Recent figures show that Summerland has bucked the regional downward trend in real estate sales.
Various figures that track sales by units, average price and sales volume show that local real estate has sold better than its regional counterparts.
Residential real estate sales across the area covered by the South Okanagan Real Estate Board dropped 21 per cent during the period from May 2010 through May 2011, according to the figures from the British Columbia Real Estate Association (BCREA). Locally though, sales rose 11 per cent during the same period.
Other indicators also paint a promising picture, at least from the perspective of the real estate industry.
Whereas the average regional sale price dropped six per cent to $302,952 to $322,151, the average local price in Summerland rose to $420,576 from $398, 343.
Higher prices and unit sales also mean that the local sales volume has risen by 18 per cent to just over $29 million from $24.7 million. The regional figure, meanwhile, dropped 25 per cent.
So why has Summerland done better?
BCREA economist Brendon Ogmundson said it is not entirely clear why Summerland has performed SOREB. “Much of the positive performance in Summerland seems to be in the condo market and in particular among townhouses which had a fairly weak start to the year in 2010.”
Whatever the reasons might be, they nonetheless place Summerland outside the broader regional trend line, whose trajectory remains flat, according to a new forecast released through the BCREA. It predicts that regional sales will increase by 0.3 per cent this year Which factors bears responsibility?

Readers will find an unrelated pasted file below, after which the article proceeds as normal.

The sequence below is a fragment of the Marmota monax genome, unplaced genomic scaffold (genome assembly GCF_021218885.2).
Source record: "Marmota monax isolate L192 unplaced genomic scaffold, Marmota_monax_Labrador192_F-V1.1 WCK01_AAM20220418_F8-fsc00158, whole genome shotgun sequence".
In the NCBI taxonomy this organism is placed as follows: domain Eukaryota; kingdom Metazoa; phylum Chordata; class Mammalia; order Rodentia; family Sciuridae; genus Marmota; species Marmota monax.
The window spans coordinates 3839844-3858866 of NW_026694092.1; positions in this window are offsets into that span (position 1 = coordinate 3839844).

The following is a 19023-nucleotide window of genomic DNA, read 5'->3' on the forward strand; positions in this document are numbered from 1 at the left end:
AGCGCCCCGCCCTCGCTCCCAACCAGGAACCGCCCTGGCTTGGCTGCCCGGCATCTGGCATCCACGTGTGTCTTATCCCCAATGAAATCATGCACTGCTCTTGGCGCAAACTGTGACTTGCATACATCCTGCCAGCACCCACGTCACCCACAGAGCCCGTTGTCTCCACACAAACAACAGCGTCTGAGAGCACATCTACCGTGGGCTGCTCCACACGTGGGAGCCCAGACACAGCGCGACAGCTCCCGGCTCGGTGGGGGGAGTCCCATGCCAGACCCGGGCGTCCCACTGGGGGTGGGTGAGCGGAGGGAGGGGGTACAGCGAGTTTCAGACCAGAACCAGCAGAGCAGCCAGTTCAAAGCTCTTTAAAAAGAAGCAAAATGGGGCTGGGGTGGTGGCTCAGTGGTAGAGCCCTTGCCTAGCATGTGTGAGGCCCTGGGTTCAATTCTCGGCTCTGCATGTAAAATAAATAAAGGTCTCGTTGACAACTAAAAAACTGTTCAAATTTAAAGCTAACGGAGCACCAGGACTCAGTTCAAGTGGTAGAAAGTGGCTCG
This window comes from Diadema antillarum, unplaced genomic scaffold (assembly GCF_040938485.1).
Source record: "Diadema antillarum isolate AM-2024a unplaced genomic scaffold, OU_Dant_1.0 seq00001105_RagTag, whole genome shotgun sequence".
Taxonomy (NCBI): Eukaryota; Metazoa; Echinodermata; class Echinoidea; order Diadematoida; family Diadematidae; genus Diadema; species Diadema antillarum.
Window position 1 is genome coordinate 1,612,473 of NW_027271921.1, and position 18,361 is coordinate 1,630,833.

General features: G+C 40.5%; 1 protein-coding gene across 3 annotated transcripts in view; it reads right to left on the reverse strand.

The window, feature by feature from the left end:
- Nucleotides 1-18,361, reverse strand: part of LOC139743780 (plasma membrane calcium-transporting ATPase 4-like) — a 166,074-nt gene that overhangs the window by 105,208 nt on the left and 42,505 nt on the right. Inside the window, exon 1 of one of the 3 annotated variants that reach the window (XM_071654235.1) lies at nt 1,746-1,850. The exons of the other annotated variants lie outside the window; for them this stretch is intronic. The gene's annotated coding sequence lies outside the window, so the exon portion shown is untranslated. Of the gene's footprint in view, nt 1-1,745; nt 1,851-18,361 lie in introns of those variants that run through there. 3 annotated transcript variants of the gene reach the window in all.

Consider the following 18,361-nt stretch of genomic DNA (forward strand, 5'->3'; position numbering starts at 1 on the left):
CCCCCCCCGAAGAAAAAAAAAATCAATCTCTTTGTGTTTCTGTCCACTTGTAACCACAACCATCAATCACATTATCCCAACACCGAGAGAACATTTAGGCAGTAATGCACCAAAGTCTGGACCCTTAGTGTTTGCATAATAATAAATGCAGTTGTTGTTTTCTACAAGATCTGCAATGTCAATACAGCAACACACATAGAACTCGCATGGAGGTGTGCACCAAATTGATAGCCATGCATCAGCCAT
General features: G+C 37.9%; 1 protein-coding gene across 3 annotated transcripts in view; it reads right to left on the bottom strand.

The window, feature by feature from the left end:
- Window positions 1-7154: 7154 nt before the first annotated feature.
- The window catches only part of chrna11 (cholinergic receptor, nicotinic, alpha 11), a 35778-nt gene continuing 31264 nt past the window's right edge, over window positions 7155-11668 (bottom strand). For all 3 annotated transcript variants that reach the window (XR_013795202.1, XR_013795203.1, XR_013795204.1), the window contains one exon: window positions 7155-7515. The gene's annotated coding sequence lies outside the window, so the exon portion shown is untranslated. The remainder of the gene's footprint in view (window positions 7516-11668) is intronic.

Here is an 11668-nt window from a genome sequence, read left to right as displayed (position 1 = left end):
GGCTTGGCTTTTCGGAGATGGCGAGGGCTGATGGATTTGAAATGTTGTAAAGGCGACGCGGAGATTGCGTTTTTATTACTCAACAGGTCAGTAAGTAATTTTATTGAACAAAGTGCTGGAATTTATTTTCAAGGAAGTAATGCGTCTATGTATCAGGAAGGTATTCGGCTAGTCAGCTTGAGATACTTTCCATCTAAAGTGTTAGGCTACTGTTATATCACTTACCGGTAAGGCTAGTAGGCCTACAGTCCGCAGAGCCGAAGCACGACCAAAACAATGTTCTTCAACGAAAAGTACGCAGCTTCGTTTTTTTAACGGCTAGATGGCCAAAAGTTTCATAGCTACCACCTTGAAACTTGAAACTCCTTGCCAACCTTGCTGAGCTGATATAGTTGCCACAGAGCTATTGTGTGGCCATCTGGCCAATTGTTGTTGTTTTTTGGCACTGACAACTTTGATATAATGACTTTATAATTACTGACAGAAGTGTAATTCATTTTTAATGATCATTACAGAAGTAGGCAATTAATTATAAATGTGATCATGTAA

“While local economic conditions and associated employment growth have improved, the extraordinary strong demand levels experienced prior to the recession are not expected to return through 2012,” the report states.
The economy, in other words, has not yet returned to the strength it exhibited between 2004 and 2008 when the region experienced a real estate boom, much of it the product of wealthy outside buyers investing their fortunes in recreation and investment properties.
The near-collapse of the global financial industry has since significantly diminished the influence of this group of buyers. It has also created a glut of cheap recreational housing in the United States, where the effects of the decline were far more severe.
As the report notes, “relative bargains” in the United States are drawing a number of Canadian buyers, who might have invested in the South Okanagan before recent developments. But the report also contains a note of optimism for South Okanagan realtors in predicting a “modest increase” of three per cent in residential housing demand in 2012.
As for this year, the report notes that “market conditions in the South Okanagan remain tilted in favour of home-buyers” thanks to “relatively high inventories” of available housing and “moderate consumer demands.”
These factors will contribute to an “easing” of housing prices this year throughout the SOREB region — minus apparently Summerland.